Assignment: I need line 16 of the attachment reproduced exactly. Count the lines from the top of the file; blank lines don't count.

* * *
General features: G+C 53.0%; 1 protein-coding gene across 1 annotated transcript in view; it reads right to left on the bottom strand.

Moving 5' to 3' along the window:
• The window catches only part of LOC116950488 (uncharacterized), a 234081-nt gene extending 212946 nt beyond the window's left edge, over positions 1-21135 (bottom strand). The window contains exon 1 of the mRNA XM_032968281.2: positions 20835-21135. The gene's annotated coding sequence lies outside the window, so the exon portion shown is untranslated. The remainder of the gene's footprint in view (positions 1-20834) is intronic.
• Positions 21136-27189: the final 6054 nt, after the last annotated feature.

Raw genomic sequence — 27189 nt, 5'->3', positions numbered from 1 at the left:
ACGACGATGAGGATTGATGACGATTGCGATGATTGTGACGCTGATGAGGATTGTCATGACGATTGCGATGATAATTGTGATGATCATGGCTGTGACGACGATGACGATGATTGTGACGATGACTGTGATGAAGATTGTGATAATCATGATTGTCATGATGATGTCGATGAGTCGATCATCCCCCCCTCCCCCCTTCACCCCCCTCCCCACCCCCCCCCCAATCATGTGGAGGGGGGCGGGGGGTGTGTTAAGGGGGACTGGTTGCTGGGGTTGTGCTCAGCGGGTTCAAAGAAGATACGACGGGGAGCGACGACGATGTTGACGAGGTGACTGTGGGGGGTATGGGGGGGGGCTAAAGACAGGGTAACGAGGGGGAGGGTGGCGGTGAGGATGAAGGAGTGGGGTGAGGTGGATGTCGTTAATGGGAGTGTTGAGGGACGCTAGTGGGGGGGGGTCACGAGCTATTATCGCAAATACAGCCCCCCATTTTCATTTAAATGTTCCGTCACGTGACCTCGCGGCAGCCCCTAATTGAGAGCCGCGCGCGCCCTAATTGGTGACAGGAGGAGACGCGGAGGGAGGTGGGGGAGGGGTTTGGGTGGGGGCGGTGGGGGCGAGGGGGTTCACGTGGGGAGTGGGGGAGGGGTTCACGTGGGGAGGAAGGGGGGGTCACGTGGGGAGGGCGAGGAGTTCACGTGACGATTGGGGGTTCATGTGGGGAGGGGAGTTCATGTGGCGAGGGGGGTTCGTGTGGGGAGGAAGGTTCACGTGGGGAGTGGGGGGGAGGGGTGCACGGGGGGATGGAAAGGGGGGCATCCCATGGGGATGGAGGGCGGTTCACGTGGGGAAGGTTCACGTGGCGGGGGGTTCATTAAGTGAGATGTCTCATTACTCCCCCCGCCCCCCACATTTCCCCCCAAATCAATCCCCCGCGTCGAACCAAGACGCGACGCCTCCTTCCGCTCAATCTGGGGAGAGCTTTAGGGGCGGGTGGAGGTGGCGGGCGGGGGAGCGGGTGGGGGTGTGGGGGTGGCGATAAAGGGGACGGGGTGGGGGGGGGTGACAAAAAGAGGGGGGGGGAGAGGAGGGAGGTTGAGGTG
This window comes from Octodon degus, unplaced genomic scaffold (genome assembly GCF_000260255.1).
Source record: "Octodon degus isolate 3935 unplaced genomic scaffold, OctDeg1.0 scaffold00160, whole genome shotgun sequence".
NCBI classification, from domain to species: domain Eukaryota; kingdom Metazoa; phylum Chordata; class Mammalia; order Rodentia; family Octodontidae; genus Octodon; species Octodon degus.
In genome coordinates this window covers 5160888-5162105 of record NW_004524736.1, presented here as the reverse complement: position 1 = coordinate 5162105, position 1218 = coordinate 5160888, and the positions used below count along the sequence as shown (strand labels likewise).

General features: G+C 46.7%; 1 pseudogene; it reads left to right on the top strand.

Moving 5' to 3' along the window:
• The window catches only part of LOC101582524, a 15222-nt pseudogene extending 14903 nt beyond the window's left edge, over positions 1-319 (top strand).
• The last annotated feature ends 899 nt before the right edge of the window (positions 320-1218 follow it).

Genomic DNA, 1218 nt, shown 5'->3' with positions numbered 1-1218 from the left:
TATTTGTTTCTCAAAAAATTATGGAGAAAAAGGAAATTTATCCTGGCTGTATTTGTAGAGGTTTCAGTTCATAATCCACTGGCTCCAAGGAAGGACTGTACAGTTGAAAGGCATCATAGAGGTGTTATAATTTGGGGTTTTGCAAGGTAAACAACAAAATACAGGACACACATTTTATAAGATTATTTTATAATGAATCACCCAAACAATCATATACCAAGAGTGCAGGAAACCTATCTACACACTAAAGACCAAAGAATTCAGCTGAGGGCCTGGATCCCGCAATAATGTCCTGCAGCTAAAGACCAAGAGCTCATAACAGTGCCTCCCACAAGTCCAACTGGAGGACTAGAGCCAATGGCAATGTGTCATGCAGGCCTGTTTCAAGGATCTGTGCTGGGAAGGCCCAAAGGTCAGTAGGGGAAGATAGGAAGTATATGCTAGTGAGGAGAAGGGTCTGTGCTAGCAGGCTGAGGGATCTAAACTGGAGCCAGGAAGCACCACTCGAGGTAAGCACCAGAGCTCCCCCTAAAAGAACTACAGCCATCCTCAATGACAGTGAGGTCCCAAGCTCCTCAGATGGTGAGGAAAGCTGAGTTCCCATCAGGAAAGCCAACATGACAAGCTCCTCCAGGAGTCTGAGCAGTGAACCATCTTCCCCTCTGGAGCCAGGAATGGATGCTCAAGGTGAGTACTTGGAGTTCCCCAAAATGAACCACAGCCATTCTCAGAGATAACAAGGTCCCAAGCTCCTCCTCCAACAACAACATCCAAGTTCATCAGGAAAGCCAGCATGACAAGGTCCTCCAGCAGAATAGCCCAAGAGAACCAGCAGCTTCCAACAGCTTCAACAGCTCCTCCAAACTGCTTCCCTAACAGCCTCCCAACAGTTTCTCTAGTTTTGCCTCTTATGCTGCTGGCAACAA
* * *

TATTTGTTTCTCAAAAAATTATGGAGAAAAAGGAAATTTATCCTGGCTGTATTTGTAGAGGTTTCAGTTCATAATCCACTGGCTCCAAGGAAGGACTGTACAGTTGAAAGGCATCATAGAGGTGTTATAATTTGGGGTTTTGCAAGGTAAACAACAAAATACAGGACACACATTTTATAAGATTATTTTATAATGAATCACCCAAACAATCATATACCAAGAGTGCAGGAAACCTATCTACACACTAAAGACCAAAGAATTCAGCTGAGGGCCTGGATCCCGCAATAATGTCCTGCAGCTAAAGACCAAGAGCTCATAACAGTGCCTCCCACAAGTCCAACTGGAGGACTAGAGCCAATGGCAATGTGTCATGCAGGCCTGTTTCAAGGATCTGTGCTGGGAAGGCCCAAAGGTCAGTAGGGGAAGATAGGAAGTATATGCTAGTGAGGAGAAGGGTCTGTGCTAGCAGGCTGAGGGATCTAAACTGGAGCCAGGAAGCACCACTCGAGGTAAGCACCAGAGCTCCCCCTAAAAGAACTACAGCCATCCTCAATGACAGTGAGGTCCCAAGCTCCTCAGATGGTGAGGAAAGCTGAGTTCCCATCAGGAAAGCCAACATGACAAGCTCCTCCAGGAGTCTGAGCAGTGAACCATCTTCCCCTCTGGAGCCAGGAATGGATGCTCAAGGTGAGTACTTGGAGTTCCCCAAAATGAACCACAGCCATTCTCAGAGATAACAAGGTCCCAAGCTCCTCCTCCAACAACAACATCCAAGTTCATCAGGAAAGCCAGCATGACAAGGTCCTCCAGCAGAATAGCCCAAGAGAACCAGCAGCTTCCAACAGCTTCAACAGCTCCTCCAAACTGCTTCCCTAACAGCCTCCCAACAGTTTCTCTAGTTTTGCCTCTTATGCTGCTGGCAACAA